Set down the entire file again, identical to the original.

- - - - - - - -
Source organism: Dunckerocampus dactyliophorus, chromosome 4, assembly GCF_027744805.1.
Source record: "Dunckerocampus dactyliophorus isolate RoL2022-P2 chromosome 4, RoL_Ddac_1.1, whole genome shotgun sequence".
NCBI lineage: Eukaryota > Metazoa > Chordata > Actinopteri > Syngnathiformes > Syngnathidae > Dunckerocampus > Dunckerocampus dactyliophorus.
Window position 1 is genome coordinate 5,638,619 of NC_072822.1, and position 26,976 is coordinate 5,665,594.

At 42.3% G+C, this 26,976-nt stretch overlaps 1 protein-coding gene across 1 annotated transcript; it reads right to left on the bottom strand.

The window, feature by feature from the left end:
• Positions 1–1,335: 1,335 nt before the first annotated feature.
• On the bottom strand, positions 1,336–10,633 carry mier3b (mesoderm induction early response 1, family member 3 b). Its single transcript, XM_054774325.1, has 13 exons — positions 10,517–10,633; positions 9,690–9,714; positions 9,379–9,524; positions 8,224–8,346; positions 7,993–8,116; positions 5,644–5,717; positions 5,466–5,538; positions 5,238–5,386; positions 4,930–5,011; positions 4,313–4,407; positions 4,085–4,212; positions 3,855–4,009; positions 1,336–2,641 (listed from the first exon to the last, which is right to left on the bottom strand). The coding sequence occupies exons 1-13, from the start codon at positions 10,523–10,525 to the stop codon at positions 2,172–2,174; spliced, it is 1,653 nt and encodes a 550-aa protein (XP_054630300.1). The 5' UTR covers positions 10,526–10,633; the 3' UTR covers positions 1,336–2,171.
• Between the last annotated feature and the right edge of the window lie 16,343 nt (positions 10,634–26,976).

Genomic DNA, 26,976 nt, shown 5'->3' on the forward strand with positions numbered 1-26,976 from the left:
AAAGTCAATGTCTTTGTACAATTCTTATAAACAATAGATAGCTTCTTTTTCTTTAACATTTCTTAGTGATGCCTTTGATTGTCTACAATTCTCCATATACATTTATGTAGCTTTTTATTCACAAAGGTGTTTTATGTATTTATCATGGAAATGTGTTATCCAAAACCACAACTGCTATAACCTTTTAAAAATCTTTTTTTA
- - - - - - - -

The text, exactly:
Source organism: Dunckerocampus dactyliophorus, chromosome 4, assembly GCF_027744805.1.
Source record: "Dunckerocampus dactyliophorus isolate RoL2022-P2 chromosome 4, RoL_Ddac_1.1, whole genome shotgun sequence".
NCBI lineage: Eukaryota > Metazoa > Chordata > Actinopteri > Syngnathiformes > Syngnathidae > Dunckerocampus > Dunckerocampus dactyliophorus.
Window position 1 is genome coordinate 5,638,619 of NC_072822.1, and position 26,976 is coordinate 5,665,594.

At 42.3% G+C, this 26,976-nt stretch overlaps 1 protein-coding gene across 1 annotated transcript; it reads right to left on the bottom strand.

The window, feature by feature from the left end:
• Positions 1–1,335: 1,335 nt before the first annotated feature.
• On the bottom strand, positions 1,336–10,633 carry mier3b (mesoderm induction early response 1, family member 3 b). Its single transcript, XM_054774325.1, has 13 exons — positions 10,517–10,633; positions 9,690–9,714; positions 9,379–9,524; positions 8,224–8,346; positions 7,993–8,116; positions 5,644–5,717; positions 5,466–5,538; positions 5,238–5,386; positions 4,930–5,011; positions 4,313–4,407; positions 4,085–4,212; positions 3,855–4,009; positions 1,336–2,641 (listed from the first exon to the last, which is right to left on the bottom strand). The coding sequence occupies exons 1-13, from the start codon at positions 10,523–10,525 to the stop codon at positions 2,172–2,174; spliced, it is 1,653 nt and encodes a 550-aa protein (XP_054630300.1). The 5' UTR covers positions 10,526–10,633; the 3' UTR covers positions 1,336–2,171.
• Between the last annotated feature and the right edge of the window lie 16,343 nt (positions 10,634–26,976).

Genomic DNA, 26,976 nt, shown 5'->3' on the forward strand with positions numbered 1-26,976 from the left:
AAAGTCAATGTCTTTGTACAATTCTTATAAACAATAGATAGCTTCTTTTTCTTTAACATTTCTTAGTGATGCCTTTGATTGTCTACAATTCTCCATATACATTTATGTAGCTTTTTATTCACAAAGGTGTTTTATGTATTTATCATGGAAATGTGTTATCCAAAACCACAACTGCTATAACCTTTTAAAAATCTTTTTTTA